Jenny\'s Southeast Asia/China Adventure

Laos-Travelogue  |  Travel time: February - June 2004  |  by Jenny Chu

Laos: Vientiane


Tuesday, 3/9/04
Day 35, Shaken Up

Recovered from my cold, I headed on the bus down to the capital of Laos today at noon. This time I took a local bus for ($1). While crowded and uncomfortable, the local bus definitely offered a more interesting ride as compared to the mostly tourist VIP one that I previously took. This journey was much more flat, so no baggies were brought out today.

I got into Vientiane around 4pm and arbitrarily chose a guesthouse out of my guidebook. When I got there, I didn't think the room was too clean, so the nice tuk tuk driver brought me to another guesthouse nearby (Sihom Guest House). After putting my stuff down, I locked my room to go to the outside bathroom to wash my face. When I got back, I opened the door and saw a man standing in my room! " Fix your fan" he said, then quicky left the room. Um okay, when I left my fan was working fine. Then I saw my wallet on my bed, and before I had time to process anything I heard a knock on my door. The same guy came in and started apologizing, "Sorry , Sorry" as he handed me back 20,000 kip ($2). He told me he was hungry, so he took some money. He left and I stood there shocked. I counted my money and sure enough he really did only take two bucks. But, even tho he returned it, I felt like he had violated my personal safety. So, shaken up and teary-eyed, I ran to the front lobby and told them what happened. The front-desk man just motioned me to keep silent and not to say anything until the manager arrived. Then, I really burst out crying and went outside to calm down. A Canadian woman came out to comfort me, which helped a little to know that there are caring people around when you need them.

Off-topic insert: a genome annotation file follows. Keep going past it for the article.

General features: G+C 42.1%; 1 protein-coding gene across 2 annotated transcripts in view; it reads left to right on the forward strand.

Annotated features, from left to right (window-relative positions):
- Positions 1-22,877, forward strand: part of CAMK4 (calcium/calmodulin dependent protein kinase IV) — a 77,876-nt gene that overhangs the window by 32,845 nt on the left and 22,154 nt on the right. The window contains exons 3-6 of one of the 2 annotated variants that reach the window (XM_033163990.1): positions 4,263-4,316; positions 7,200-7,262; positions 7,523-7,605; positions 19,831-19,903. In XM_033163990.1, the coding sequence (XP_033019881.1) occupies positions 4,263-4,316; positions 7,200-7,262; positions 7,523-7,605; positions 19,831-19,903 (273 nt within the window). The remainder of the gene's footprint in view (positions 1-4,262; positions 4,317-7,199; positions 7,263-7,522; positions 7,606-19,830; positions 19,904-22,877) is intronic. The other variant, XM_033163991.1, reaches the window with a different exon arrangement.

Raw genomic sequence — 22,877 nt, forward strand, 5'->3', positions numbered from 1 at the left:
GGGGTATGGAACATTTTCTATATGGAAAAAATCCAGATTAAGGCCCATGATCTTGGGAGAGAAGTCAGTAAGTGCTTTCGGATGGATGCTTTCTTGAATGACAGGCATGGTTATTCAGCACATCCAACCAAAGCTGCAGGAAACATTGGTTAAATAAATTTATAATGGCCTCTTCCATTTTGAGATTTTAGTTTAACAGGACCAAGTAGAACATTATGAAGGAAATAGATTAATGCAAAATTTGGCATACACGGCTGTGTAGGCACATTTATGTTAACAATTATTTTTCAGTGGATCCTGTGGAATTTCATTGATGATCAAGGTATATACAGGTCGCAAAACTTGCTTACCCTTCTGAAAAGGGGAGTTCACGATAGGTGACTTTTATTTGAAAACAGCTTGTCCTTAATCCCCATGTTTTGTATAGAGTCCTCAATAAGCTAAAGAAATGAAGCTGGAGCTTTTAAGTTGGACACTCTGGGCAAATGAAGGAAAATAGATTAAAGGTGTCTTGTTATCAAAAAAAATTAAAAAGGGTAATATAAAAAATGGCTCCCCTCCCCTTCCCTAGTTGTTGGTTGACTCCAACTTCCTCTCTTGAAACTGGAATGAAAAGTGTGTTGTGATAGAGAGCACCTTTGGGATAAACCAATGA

When the manager finally arrived, he had me tell him what happened with the guy sitting together with us in the same room. It was awkward to say the least. I didn't want to press charges and I also started to feel a little guilty that the guy, who turned out to be the guesthouse's cleaner - ended up getting fired simply because he was hungry. But, at the same time it wasn't right for him to break into my room either. The manager asked if I wanted to stay in the guesthouse for free, but there was no way I was going to stay there. He brought me to Sousaly, which was much more expensive ($8). But seeing that it was a popular backpacker joint, I felt safer in my new environment. The manager then asked me if I wanted to get dinner with him. Hello... I just got robbed at your guesthouse, NO THANKS. I got dinner by myself instead, at a so-so Indian eatery across the street and came back for an early night in.


Wednesday, 3/10/04
Day 36, Feeling Whole Again

For being Laos' capital, Vientiane in my opinion, doesn't have too much to offer. It's run down buildings lacked charm, the traffic was smog-polluting, and it was hotter than hot in this city with no atmosphere. Yet, feeling obliged to still explore, I set out to see a few sights. First, I wandered around and inquired about getting my visa for Cambodia. I figured out that there was an embassy in Vientiane since visas can get processed in one day. While the travel agent said it would be harder to get one by myself, I hopped on a tuk-tuk for the embassy anyway. Filling out the application was easy, and for $25 bucks I would get my visa the same day. The travel agencies wanted to charge $40, so I was feeling quite accomplished for doing it on my own.

I then caught another tuk-tuk to get me to the "Morning" market (which, btw had also been warned as a tourist-no-no by the U.S. government due to a string of bombingsin 2001) to do a bit of shopping. The market was huge and while it sold a large assortment of goods, it was no where as special as the one in Luang Prabang. I got tired of shopping quickly and started walking until I found myself at the Anousavari Monument (commemorating the lives of fallen soldiers), Vientiane's very own replica of the Arc de Triumph. I went up to the top, buying a few Lao t-shirts along the way. The view was okay. I didn't stay long.